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0

Problem arises when working hours overflow one working day. In the case of your code, a day goes from 7am to 7am (morning 7->15, afternoon 15->22, night 22->7). If one works from 22pm to 8am, one works 10 hours the first day and 1 hour the second day. The code propose does not take in account such overflow. A (far form being perfect) fix could be to change ...


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So in the keydrown plugin edit the list under the KEY_MAP, for example add: ,'LSHIFT': 16 LSHIFT+W can be achieved in this way: kd.W.press(function () { kd.LSHIFT.press(function () { //... console.log(); }); //optional... console.log(); }); kd.W.up(function () { kd.LSHIFT.press(function () { console.clear(); ...


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Command: printf "%s %s\n" ${array[@]} Output: d23 d3 d21 d1 d20 d0 d26 d6


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A variation of ooga's version with recursion: a=(d23 d3 d21 d1 d20 d0 d26 d6) pp () { [ $# -lt 2 ] && return echo $1 $2 shift 2 pp $@ } pp "${a[@]}"


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If you have your heart set on using shift note that it only works on the positional parameters, so you could use it in a function: print_pairs () { while [ $# -gt 0 ]; do echo $1 $2; shift 2; done } a=(d23 d3 d21 d1 d20 d0 d26 d6) print_pairs "${a[@]}"


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Just loop through them: a=(d23 d3 d21 d1 d20 d0 d26 d6) $ echo ${#a[@]} 8 $ for (( i=0; i<${#a[@]}; i+=2 )); do echo "${a[$i]} ${a[$i+1]}"; done d23 d3 d21 d1 d20 d0 d26 d6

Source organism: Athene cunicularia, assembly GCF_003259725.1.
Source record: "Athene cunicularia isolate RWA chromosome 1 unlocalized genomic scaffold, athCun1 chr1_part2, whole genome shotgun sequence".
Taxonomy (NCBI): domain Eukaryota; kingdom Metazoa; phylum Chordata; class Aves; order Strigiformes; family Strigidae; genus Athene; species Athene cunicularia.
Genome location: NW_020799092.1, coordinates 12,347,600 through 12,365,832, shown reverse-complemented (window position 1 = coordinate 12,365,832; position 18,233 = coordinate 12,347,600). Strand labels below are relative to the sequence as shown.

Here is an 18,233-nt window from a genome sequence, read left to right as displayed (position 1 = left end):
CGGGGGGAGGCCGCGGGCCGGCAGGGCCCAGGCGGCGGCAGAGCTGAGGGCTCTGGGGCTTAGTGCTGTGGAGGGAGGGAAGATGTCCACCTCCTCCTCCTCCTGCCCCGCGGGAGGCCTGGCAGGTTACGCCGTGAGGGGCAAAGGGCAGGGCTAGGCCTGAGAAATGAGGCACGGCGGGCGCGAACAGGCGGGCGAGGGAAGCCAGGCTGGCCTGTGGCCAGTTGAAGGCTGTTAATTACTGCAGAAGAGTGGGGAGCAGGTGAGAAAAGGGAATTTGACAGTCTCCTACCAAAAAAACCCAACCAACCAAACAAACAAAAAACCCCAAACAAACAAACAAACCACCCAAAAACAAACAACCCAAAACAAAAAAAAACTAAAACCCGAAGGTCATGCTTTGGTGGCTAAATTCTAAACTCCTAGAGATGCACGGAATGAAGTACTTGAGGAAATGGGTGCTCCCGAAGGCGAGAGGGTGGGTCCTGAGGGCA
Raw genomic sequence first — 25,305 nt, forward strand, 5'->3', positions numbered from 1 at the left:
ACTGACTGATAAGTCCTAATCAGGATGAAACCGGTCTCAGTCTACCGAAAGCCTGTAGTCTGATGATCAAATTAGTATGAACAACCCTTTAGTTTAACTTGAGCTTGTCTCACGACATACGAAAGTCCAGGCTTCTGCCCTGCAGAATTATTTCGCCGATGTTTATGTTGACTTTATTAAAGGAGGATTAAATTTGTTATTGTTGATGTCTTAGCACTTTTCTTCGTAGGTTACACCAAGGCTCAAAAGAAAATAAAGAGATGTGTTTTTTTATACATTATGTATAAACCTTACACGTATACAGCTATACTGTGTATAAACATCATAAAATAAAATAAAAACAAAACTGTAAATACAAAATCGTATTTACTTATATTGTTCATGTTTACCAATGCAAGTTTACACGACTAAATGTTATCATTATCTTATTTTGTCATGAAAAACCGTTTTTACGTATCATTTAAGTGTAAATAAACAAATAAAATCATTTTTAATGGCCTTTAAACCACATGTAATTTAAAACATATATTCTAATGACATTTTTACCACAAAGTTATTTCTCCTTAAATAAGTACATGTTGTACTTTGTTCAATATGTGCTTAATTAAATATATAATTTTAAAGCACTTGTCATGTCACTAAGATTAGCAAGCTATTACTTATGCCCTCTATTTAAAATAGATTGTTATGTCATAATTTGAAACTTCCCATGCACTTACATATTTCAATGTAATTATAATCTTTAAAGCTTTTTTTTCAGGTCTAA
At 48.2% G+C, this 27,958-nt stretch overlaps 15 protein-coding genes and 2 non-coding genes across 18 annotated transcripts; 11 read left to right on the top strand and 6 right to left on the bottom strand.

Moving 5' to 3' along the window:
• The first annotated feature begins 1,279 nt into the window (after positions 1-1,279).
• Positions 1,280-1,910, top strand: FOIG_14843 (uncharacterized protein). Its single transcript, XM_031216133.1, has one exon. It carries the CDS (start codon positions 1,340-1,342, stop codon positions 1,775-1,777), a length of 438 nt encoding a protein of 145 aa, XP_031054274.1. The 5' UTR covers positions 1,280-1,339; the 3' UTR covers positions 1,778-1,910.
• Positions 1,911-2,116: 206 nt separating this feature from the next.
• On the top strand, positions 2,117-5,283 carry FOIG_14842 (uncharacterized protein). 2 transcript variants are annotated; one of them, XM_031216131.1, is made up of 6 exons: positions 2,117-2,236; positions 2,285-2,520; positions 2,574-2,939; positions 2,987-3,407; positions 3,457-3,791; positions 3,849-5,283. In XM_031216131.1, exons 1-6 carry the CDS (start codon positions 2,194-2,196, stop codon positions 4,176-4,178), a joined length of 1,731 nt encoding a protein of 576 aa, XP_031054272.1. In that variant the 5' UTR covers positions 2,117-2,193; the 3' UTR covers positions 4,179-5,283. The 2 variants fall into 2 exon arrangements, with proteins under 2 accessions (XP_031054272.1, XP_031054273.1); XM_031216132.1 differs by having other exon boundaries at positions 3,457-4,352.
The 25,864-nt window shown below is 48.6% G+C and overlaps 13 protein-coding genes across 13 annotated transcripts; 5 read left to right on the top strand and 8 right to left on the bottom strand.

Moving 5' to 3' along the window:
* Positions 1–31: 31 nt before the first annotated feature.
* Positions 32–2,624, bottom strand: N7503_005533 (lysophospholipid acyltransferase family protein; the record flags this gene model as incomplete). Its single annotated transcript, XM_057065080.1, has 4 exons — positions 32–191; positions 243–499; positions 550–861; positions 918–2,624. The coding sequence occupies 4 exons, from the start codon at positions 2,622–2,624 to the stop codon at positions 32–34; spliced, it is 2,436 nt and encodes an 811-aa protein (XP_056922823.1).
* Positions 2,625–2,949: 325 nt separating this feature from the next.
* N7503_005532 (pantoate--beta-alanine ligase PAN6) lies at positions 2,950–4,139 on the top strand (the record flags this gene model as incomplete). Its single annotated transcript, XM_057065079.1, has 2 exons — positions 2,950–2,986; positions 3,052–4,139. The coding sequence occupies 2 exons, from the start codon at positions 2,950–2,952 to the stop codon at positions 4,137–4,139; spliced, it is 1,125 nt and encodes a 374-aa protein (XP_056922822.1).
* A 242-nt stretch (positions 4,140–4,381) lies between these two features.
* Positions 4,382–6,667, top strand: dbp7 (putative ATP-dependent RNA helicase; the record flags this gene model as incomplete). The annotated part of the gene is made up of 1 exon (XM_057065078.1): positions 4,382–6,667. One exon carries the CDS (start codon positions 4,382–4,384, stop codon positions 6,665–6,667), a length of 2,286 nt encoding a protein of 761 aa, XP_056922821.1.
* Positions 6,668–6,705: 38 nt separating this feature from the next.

3

It depends on your context. In all cases, shift removes the element at list index 0 and returns it, shifting all remaining elements down one. Inside a sub, shift without an argument (bare shift) operates on the @_ list of subroutine parameters. Suppose I call mysub('me', '22') sub mysub { my $self = shift; # return $_[0], moves everything else ...


1

It removes the first element from an array and returns it. If @_ contains the elements ("foo","bar",123) then the statement $eg = shift; # same as $eg = shift @_ Assigns the value "foo" to the variable $eg, and leaves @_ containing the elements ("bar",123). This is very much a basic building block of the language. You will frequently see this ...


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Can i solve this way: Let me know if you don't like this solution in comment, I will remove it. ( instead of down-voting ) #!/usr/bin/python alpha = ['A','B','C','D','E','F','G','H','I',\ 'J','K','L','M','N','O','P','Q','R',\ 'S','T','U','V','W','X','Y','Z'] def shift_right(char, shift_inx): dic1 = dict(zip(alpha, range(26))) dic2 ...


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So my way is more basic than TheSoundDefense but it works pretty well when you input three letters like "xyz". (Im guessing you can come up with a check to make sure they did so) The main tool that i use is the index function which will match an item in the list and will give me the placement number for that item. Then I take that number and I add it to ...


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EDIT: I just realized I was probably answering a totally different question, because my brain doesn't understand the word "shift" properly. So instead of generating new letters, I'm generating an entirely new alphabet. Feel free to point and laugh. For handling the out-of-range problem, you'll want to use the modulus function % to make the number "wrap ...


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Python's integers have arbitrary precision, which besides being difficult to spell, means that as you bit shift, it keeps getting bigger. If you want to limit the size, you'd want to do something like temp = long(temp << 1) & (0xffffffff) which should zero out. Edit: Specifically, the & does a bitwise AND; 0xffffffff (8 f's) is 32 1's (in ...


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Use par: #save old settings op <- par(no.readonly = TRUE) #change settings par(mar=c(8, 4, 2, 2) + 0.1) plot(x,y,xaxt="n",main="", xlab ="") axis(1, at=1:40, labels=categories, las = 2, cex.axis = 0.8) #reset settings par(op)


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To get M-> type first the "Alt" key and then the "Shift" key and the "." key at the same time.


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You press those keys as a chord, just like shift-alt-. You can also use Esc as a synonym for the meta key if you prefer that.



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